Nicaragua

Living with small children and working for 4 years (1992-1996) in different parts of this land of volcanos, painters and poets – left an indelible imprint…

 

More recently, in September 2013, we decided to explore the Rio San Juan - setting off from San Carlos where the mighty Rio San Juan carries the waters of Lake Nicaragua (Central America’s largest body of freshwater) some 192km eastward to the Carribean coast.

This is certainly a river with heavy currents of history flowing all the way: first the Spanish conquistadores explored it in the 16th Century, building numerous forts along its banks.  Then, beginning with Francis Drake, English pirates sailed up and tried to steal Spanish booty….  Later, in the 18th Centrury, an English fleet under the command of Horatio Nelson did take the fort (El Castillo) in 1780, in one of the last battles between England and Spain.  However, these epic battles took their toll and victims either died from disease or were fed to the flesh-eating sharks of its dark waters.

In the 19th century when rumours spread of a fast (and safe) way to reach California in 1848 – an enterprising American facilitated the transport of thousands of gold-diggers by way of New Orleans to Greytown (at the Carribean mouth), up-river  towards the Pacific coast. Then in 1903, the Rio San Juan nearly became part of an international inter-ocean canal – in place of Panama. However this was not to be and El Draga, a rusting steam-driven dredger, stands above a tranquil bay and is a reminder of a bygone era.  Close by and almost hidden by jungle, are the remains of a once booming Greytown:  moss-covered tombstones in the 3 adjacent cemeteries – testimonies to the long-buried dreams of so many adventurers, reformers and preachers…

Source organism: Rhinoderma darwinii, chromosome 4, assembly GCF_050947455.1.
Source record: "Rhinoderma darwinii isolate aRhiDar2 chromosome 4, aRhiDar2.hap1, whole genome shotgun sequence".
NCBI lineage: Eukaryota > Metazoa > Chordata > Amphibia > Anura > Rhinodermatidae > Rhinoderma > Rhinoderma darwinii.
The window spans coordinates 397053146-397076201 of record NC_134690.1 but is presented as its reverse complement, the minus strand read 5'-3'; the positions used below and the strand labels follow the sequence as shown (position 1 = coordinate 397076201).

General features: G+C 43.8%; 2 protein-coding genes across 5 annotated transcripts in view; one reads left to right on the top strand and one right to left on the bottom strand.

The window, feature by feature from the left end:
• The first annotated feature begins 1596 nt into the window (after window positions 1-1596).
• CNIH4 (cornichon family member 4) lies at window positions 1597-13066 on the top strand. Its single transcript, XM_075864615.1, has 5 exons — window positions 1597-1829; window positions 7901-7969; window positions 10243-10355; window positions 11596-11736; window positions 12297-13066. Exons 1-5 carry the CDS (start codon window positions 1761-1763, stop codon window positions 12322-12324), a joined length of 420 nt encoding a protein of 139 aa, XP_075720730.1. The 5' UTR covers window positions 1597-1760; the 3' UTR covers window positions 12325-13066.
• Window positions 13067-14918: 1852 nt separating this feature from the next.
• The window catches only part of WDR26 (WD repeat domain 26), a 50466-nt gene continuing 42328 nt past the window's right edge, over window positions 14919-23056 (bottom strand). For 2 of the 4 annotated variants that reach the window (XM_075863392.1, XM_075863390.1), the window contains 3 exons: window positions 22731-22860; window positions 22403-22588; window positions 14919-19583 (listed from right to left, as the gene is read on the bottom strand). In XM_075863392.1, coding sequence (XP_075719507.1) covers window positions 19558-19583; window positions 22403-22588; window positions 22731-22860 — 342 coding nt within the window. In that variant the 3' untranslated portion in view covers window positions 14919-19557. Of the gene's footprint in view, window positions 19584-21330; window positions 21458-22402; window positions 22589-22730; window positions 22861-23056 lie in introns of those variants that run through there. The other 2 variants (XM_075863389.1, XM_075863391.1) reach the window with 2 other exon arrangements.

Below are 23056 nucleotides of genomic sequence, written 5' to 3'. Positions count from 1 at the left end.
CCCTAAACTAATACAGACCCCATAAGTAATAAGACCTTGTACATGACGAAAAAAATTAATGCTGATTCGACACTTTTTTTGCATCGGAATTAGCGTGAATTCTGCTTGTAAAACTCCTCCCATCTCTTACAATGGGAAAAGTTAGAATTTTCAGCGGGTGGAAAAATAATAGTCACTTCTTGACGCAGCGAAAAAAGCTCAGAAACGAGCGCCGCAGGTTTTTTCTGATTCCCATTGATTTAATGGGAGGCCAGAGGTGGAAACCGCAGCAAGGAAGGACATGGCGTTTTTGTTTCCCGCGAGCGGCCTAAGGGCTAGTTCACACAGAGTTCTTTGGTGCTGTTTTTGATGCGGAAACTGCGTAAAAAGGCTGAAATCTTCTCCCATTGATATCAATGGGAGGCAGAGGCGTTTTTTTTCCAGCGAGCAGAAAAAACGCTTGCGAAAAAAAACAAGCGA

More recently – in the 1980′s –  Greytown was razed by the Contras during the Nicaraguan Civil war, then flattened by a hurricane, then rebuilt a few miles away and renamed  San Juan de Nicaragua: today, this small community consists of a small collection of clapboard houses connected by footpaths near the mouth of the river and where few foreign visitors stay…

Yet close by is a vibrant rain-forest around the Reserva Indio Maiz, one of the largest protected rainforests in Nicaragua – abounding with unique wild-life and rare flora…We were able to paddle up the Sabalos and Indio tributaries to witness these remarkable natural wonders and to witness how, without roads – these remote, rural  communities  depend on the river as a life-line, running between isolated farming communities and vast reserves of thick tropical rainforest on its left (Nicaraguan) bank and much chopped forest on its right bank – mainly the frontier of Costa Rica.

During this journey, we also observed how, as in many other parts of Nicaragua - the agricultural frontier has been steadily advancing and how the indigenous populations, as well as the unique flora and fauna – have been struggling to survive….. ever since the first foreign incursions into Nicaragua…. back in the 16th Century..…